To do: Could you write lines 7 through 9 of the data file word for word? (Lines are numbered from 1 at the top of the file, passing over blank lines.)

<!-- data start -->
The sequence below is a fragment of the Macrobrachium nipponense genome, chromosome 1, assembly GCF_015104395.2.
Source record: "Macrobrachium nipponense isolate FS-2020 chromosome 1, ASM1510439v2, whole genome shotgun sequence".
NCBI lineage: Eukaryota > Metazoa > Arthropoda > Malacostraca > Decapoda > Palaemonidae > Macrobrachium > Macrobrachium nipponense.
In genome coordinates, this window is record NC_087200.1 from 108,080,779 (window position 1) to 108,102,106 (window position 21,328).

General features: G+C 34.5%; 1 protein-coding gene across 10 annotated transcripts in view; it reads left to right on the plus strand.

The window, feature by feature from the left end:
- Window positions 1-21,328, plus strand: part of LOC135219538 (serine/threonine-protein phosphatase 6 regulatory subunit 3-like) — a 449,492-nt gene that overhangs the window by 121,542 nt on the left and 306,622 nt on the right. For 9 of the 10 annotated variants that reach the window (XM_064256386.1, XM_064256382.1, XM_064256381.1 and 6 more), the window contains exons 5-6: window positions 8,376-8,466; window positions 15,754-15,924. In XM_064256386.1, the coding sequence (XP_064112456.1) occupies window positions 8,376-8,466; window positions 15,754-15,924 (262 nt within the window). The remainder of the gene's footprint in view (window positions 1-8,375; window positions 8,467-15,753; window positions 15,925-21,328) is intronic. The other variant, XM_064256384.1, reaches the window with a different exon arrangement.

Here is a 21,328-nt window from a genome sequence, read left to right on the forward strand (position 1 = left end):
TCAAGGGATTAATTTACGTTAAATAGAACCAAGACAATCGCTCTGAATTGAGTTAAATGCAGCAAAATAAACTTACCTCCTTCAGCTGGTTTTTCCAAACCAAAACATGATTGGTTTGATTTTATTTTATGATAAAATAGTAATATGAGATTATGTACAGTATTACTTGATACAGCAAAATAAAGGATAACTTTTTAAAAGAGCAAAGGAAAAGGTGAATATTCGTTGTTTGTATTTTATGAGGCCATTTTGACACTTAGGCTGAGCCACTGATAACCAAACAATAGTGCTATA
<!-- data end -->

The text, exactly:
- Window positions 1-21,328, plus strand: part of LOC135219538 (serine/threonine-protein phosphatase 6 regulatory subunit 3-like) — a 449,492-nt gene that overhangs the window by 121,542 nt on the left and 306,622 nt on the right. For 9 of the 10 annotated variants that reach the window (XM_064256386.1, XM_064256382.1, XM_064256381.1 and 6 more), the window contains exons 5-6: window positions 8,376-8,466; window positions 15,754-15,924. In XM_064256386.1, the coding sequence (XP_064112456.1) occupies window positions 8,376-8,466; window positions 15,754-15,924 (262 nt within the window). The remainder of the gene's footprint in view (window positions 1-8,375; window positions 8,467-15,753; window positions 15,925-21,328) is intronic. The other variant, XM_064256384.1, reaches the window with a different exon arrangement.

Here is a 21,328-nt window from a genome sequence, read left to right on the forward strand (position 1 = left end):
TCAAGGGATTAATTTACGTTAAATAGAACCAAGACAATCGCTCTGAATTGAGTTAAATGCAGCAAAATAAACTTACCTCCTTCAGCTGGTTTTTCCAAACCAAAACATGATTGGTTTGATTTTATTTTATGATAAAATAGTAATATGAGATTATGTACAGTATTACTTGATACAGCAAAATAAAGGATAACTTTTTAAAAGAGCAAAGGAAAAGGTGAATATTCGTTGTTTGTATTTTATGAGGCCATTTTGACACTTAGGCTGAGCCACTGATAACCAAACAATAGTGCTATA